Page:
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The Reunification of the Two Koreas: Diplomatic Factors

Jiye Kim is engaged in research and teaching at the University of Sydney and Macquarie University in Australia.
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  • August 24, 2011
    “My 70 million fellow compatriots, we have yet to resolve the greatest issue in modern Korean history. That is the issue of national reunification.” - Myung Bak Lee, in his Presidential Address by Myung Bak Lee on the 66th anniversary of national liberation, August 15, 2011

    The issue of the reunification of the Korean Peninsula has always found mention in the Republic of Korea (ROK) president’s speech on national liberation day, August 15. On the 66th anniversary of national liberation in 2011 too it was included, among other issues, in the speech of the president, Myung Bak Lee. Since the Korean Peninsula was divided, reunification has been an acknowledged aspiration for all previous ROK presidents.

    In this year’s speech, President Lee conveyed a simple message to the Democratic People’s Republic of Korea (DPRK). He urged DPRK to stop indulging in provocative activities and suggested that the two sides cooperate to develop and be prosperous together. This was in line with the ‘Grand Bargain’ that Lee had suggested during the early part of his tenure, which sought to persuade the DPRK to abandon its nuclear weapon and in return receive the overall support of the ROK.

    However, despite recent nuclear talks and foreign ministers level contacts between the two Koreas, the South-North relationship remains frosty. The recent denuclearisation talks between the two top nuclear envoys from the ROK and the DPRK, Wi Sung Lak and Li Yong Ho respectively, in Bali, Indonesia, were confined to one topic – which was understandable. After the two serious attacks in 2010 on the ROK’s navy corvette Cheonan (March 2010) and on Yeonpyeongdo Island (November 2010), the ROK president was focused on getting the DPRK to apologise for those attacks. However, this year the two Koreas have shown signs of a softening in their stance. Following the nuclear envoys’ talks, the foreign ministers of the two countries met at the ASEAN Regional Forum (ARF) meeting in Bali. Some people in the ROK welcomed this, while others held the view that it was another fruitless exercise and a repeat of the Six-Party Talks (SPT).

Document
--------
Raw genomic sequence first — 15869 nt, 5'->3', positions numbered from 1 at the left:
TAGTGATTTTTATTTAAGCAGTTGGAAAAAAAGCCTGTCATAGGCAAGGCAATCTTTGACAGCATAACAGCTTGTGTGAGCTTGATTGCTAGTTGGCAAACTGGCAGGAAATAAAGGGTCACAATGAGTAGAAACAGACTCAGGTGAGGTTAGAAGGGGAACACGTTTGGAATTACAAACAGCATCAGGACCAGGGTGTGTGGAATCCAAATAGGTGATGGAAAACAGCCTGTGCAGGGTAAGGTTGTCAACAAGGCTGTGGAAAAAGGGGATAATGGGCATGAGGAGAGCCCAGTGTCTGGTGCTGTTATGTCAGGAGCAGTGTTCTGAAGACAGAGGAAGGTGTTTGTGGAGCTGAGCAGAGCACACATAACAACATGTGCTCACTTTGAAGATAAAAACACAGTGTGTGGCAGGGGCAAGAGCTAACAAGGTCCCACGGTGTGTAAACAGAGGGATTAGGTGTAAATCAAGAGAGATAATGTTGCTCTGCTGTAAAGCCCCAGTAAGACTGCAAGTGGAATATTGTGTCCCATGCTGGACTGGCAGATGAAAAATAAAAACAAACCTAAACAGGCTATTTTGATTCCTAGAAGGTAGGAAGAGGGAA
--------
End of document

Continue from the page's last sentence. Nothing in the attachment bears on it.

President Lee is known for his conservative policy towards DPRK in contrast to his two predecessors. The response of the DPRK has been equally harsh. In May 2011, the DPRK leaked the news that the Lee government tried to secretly contact the DPRK an indiscretion in violation of diplomatic norms. Despite this, there is evidence of conciliation in Lee’s rhetoric, the reason being international pressure for the early resumption of the SPT.

    Here, it is worth taking note of some developments that preceded the foreign ministers’ talks. First, when Kim Kye Gwuan, DPRK’s top diplomatic figure specialising in DPRK-US relations, visited China in April 2011, he agreed on three steps for resuming the SPT with Wu Dawei, his counterpart in the People’s Republic of China (PRC). The meeting between Kim and Wu in Beijing was the catalyst for the resumption of talks between the ROK and the DPRK. After the Bali reunion, Kim Kye Gwuan went to the United States; the DPRK-US talks were seen as the second step. The United States was keen on breaking the diplomatic stalemate in order to move ahead on the non-proliferation front. According to Professor Geun Sik Kim, the United States and China pushed the two Koreas into being friendly with each other.1 It is also obvious that extensive efforts are being made behind the scenes for holding the second Nuclear Security Summit in Seoul in March 2012. All this meant that the Lee government has had to make efforts to talk to the DPRK.

    Lee’s mottos in the 2008 election were ‘practical policy’ and ‘economy’. When these two abstract words were visualized in the Korean Peninsula reunification issue, the result was economic preparation for the eventuality of a sudden DPRK collapse. Operation Plan 5029 (OPLAN 5029), the joint US and ROK military exercise is not in preparation for all-out war, but for any contingency in the DPRK. President Lee’s unification concept is that ‘unification can come even tomorrow’. He wants to follow the German precedent and the DPRK’s domestic crisis lends support for this view. However, from the DPRK’s perspective, those preparations in themselves are a threat particularly given the US rejection of the peace agreement suggested by the DPRK in early 2010 and the postponement to 2015 of war time OPCON (Operational Control) transfer from the US to the ROK. Therefore, very few people think that the recent thaw between the two Koreas is indicative of a long-term and promising change.